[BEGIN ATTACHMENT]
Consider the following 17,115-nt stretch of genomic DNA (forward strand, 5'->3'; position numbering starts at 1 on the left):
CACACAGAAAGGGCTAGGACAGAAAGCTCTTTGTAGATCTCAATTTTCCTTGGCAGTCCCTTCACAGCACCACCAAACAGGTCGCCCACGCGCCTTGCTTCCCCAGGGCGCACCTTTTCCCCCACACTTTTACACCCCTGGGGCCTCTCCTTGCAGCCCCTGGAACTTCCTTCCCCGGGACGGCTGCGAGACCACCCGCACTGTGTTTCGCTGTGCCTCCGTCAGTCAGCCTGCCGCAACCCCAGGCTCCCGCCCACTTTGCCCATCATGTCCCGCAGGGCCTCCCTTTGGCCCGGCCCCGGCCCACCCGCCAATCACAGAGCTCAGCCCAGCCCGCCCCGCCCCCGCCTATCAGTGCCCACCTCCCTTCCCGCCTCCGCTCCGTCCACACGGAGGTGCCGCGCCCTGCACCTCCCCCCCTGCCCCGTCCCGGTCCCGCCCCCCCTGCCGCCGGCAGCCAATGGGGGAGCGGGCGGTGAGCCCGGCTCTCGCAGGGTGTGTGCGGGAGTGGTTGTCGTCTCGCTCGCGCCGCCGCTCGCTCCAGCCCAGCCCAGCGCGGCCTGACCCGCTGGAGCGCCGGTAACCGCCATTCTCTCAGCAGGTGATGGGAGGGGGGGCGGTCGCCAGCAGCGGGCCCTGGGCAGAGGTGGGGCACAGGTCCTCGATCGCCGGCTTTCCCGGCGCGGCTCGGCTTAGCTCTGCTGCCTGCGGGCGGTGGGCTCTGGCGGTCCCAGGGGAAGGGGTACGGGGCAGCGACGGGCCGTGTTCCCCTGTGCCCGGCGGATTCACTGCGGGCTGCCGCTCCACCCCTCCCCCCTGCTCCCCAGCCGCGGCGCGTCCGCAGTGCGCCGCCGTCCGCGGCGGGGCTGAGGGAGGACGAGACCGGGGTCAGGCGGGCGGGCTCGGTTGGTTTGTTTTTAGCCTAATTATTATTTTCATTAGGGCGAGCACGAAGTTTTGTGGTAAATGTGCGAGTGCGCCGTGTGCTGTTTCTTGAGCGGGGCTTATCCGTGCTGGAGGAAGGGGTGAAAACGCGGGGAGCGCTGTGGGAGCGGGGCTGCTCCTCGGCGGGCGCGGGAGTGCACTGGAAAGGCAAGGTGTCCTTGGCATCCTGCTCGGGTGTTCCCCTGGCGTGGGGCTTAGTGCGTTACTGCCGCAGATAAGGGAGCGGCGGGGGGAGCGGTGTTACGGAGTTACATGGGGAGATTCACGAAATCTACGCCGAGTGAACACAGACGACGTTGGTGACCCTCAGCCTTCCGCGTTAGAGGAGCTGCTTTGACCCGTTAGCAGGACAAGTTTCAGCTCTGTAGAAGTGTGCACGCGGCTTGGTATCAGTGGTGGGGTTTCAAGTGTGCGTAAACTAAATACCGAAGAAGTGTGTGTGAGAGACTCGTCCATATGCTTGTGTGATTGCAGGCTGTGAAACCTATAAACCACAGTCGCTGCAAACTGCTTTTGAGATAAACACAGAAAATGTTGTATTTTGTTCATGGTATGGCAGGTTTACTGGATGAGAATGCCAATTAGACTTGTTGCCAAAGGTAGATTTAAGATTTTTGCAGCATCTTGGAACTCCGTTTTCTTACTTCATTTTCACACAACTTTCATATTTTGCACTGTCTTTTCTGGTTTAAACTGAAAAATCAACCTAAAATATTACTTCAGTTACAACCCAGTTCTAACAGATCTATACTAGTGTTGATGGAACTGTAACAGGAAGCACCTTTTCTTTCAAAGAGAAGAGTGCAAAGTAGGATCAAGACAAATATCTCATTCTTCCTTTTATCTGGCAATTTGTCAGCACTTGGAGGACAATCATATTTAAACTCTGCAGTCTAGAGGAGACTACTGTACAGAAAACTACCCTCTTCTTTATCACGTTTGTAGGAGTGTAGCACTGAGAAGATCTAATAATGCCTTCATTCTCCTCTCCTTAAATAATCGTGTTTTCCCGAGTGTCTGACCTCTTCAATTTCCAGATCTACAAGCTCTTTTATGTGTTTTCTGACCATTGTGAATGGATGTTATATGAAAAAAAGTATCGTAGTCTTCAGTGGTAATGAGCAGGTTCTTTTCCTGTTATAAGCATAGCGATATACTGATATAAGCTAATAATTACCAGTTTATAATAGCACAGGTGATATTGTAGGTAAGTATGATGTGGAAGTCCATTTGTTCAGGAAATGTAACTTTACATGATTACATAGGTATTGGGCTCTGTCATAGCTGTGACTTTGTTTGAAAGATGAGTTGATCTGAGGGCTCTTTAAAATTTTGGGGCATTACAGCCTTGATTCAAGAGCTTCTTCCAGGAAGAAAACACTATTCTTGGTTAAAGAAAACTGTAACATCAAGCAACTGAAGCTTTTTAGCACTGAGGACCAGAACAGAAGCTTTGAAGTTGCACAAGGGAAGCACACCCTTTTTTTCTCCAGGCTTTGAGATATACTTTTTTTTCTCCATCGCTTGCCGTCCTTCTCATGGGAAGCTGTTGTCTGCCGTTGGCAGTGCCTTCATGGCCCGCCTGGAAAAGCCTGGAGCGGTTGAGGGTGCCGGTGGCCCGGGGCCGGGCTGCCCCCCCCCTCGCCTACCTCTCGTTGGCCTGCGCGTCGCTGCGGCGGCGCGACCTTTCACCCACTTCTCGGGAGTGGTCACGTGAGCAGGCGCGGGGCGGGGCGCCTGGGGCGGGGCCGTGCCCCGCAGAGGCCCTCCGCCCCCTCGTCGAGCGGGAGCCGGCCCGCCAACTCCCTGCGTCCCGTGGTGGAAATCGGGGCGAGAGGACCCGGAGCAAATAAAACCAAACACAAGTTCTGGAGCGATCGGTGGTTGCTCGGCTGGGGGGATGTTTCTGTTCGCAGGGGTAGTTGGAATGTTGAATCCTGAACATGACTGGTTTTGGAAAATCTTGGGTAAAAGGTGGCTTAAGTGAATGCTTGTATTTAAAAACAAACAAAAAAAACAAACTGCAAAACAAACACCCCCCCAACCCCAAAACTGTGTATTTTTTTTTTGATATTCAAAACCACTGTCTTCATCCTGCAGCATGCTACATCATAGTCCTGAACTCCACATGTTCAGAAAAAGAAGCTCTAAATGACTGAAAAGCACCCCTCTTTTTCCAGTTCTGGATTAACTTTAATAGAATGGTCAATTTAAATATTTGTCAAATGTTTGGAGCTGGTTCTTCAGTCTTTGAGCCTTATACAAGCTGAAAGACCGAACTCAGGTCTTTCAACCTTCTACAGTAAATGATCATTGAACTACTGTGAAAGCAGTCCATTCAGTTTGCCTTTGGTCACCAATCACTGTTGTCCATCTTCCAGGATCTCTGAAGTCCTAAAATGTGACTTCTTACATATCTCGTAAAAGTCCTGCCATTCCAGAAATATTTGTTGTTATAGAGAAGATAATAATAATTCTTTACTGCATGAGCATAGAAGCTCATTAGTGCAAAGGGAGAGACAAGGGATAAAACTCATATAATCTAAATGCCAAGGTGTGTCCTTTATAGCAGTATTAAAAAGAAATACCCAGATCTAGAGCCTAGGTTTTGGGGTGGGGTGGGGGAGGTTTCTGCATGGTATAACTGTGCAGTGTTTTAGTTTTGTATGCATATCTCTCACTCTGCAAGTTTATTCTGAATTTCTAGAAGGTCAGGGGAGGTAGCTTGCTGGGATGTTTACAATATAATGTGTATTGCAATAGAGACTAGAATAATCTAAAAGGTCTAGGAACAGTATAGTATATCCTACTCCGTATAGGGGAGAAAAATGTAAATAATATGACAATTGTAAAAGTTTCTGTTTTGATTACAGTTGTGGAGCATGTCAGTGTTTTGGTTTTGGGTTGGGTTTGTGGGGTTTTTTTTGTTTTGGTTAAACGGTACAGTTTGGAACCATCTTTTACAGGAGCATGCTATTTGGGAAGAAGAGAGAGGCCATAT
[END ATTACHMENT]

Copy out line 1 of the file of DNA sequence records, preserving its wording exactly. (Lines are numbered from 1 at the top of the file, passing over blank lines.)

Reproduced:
Consider the following 17,115-nt stretch of genomic DNA (forward strand, 5'->3'; position numbering starts at 1 on the left):